Message from the Chair of IW3C2
‘Tis true: there’s magic in the web of it
On behalf of the International World Wide Web Conference Committee (IW3C2), the steering committee for this conference series, I welcome you to the 18th conference of our series. As you already know, the World Wide Web was first conceived in 1989 by Tim Berners-Lee at CERN in Geneva, Switzerland. The first conference of the series, WWW1, was held at CERN in 1994 and organized by Robert Cailliau. The IW3C2 was founded by Joseph Hardin and Robert Cailliau later in 1994 and has been responsible for the conference series ever since. I have personally been lucky enough to be part of this community since WWW2, when I co-authored a poster. Except for 1994 and 1995 when two conferences were held each year, WWWn became an annual event held in late April or early May. The location of the conference generally rotates among North America, Europe, and Asia/Pacific. In 2001 we changed the conference designator from a number (1 through 10) to the year it is held; i.e., WWW11 became known as WWW2002, and so on. You may browse our website http://www.iw3c2.org/ for information on past and future conferences. WWW2013 is now open for bids, preferably from a host in North America. We encourage you to point interested parties to the “Host a Conference” section of the IW3C2’s web site.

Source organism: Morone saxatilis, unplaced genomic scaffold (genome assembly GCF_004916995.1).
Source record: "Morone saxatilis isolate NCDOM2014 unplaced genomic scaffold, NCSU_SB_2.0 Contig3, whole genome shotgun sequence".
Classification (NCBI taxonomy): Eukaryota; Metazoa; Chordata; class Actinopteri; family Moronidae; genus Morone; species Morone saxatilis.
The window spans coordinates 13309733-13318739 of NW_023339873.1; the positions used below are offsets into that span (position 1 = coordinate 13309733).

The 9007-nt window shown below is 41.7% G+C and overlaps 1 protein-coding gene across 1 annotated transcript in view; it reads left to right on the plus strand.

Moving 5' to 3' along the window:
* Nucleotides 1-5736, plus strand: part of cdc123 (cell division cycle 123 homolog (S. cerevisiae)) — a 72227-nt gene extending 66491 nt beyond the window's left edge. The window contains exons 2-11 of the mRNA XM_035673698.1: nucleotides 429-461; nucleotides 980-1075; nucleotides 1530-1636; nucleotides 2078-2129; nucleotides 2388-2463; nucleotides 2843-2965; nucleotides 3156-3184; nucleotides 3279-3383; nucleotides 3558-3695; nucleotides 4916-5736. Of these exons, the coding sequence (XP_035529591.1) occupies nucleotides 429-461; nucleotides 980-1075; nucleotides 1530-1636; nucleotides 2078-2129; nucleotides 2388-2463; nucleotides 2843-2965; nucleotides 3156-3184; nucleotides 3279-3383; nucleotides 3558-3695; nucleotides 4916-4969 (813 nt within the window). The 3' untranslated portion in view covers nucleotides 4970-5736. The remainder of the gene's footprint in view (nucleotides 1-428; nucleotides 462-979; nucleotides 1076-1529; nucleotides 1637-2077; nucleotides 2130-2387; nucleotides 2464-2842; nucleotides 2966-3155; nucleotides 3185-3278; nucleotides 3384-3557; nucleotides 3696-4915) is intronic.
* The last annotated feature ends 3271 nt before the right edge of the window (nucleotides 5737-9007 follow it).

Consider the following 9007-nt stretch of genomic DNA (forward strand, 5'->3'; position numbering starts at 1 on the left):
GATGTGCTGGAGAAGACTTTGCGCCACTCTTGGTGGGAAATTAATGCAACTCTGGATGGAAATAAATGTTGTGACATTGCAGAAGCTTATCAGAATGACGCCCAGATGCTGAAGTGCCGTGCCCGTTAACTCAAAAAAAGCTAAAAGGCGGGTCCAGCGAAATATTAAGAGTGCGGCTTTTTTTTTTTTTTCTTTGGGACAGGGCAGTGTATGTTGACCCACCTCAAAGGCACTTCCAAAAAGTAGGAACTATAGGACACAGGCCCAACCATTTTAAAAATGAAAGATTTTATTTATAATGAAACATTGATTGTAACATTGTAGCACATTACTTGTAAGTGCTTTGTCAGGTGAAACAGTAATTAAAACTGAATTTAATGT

The International WWW Conference series provides the world with a premier forum about the development of the Web, the standardization of its associated technologies, and the Web’s impact on society and culture. These conferences bring together researchers, developers, users, and vendors – indeed all of you who are passionate about the Web and what it has to offer, now and in the future. Part of what is exciting about this series is the cross boundary and eclectic nature of the topics covered, and the opportunity it provides for exploration of new directions, both technological and social.
We appreciate the cooperation of ACM and IEEE which makes our conference the best in the Web area. We also wish to recognize our long-term partner, the World Wide Web Consortium (W3C).
We are excited about the opportunity to bring the web community to Madrid, to share the art, food, and culture of this beautiful city with all of you. We thank Universidad Politécnica de Madrid (UPM) and Madrid municipality who serve as our gracious hosts, and the general chairs Juan Quemada and Gonzalo León for all their hard work. Let us all take this opportunity to learn new things in technology, in culture, and in business!
Ellen Zurko, IBM